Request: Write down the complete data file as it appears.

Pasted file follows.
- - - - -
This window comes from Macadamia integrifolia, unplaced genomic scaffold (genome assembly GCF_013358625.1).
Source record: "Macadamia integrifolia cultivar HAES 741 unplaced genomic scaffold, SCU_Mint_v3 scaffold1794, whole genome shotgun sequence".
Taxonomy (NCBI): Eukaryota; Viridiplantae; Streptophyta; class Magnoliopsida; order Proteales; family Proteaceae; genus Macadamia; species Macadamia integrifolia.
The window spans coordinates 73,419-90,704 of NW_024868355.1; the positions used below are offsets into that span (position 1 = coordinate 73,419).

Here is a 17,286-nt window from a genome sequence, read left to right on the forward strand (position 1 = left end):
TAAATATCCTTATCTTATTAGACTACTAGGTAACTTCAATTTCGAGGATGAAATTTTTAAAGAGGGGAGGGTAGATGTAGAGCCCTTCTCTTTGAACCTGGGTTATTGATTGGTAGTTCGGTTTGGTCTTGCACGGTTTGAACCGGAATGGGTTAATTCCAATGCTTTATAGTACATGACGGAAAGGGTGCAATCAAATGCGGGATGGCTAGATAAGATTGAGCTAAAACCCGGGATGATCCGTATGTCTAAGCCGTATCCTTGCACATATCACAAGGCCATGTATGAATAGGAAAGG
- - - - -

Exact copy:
This window comes from Macadamia integrifolia, unplaced genomic scaffold (genome assembly GCF_013358625.1).
Source record: "Macadamia integrifolia cultivar HAES 741 unplaced genomic scaffold, SCU_Mint_v3 scaffold1794, whole genome shotgun sequence".
Taxonomy (NCBI): Eukaryota; Viridiplantae; Streptophyta; class Magnoliopsida; order Proteales; family Proteaceae; genus Macadamia; species Macadamia integrifolia.
The window spans coordinates 73,419-90,704 of NW_024868355.1; the positions used below are offsets into that span (position 1 = coordinate 73,419).

Here is a 17,286-nt window from a genome sequence, read left to right on the forward strand (position 1 = left end):
TAAATATCCTTATCTTATTAGACTACTAGGTAACTTCAATTTCGAGGATGAAATTTTTAAAGAGGGGAGGGTAGATGTAGAGCCCTTCTCTTTGAACCTGGGTTATTGATTGGTAGTTCGGTTTGGTCTTGCACGGTTTGAACCGGAATGGGTTAATTCCAATGCTTTATAGTACATGACGGAAAGGGTGCAATCAAATGCGGGATGGCTAGATAAGATTGAGCTAAAACCCGGGATGATCCGTATGTCTAAGCCGTATCCTTGCACATATCACAAGGCCATGTATGAATAGGAAAGG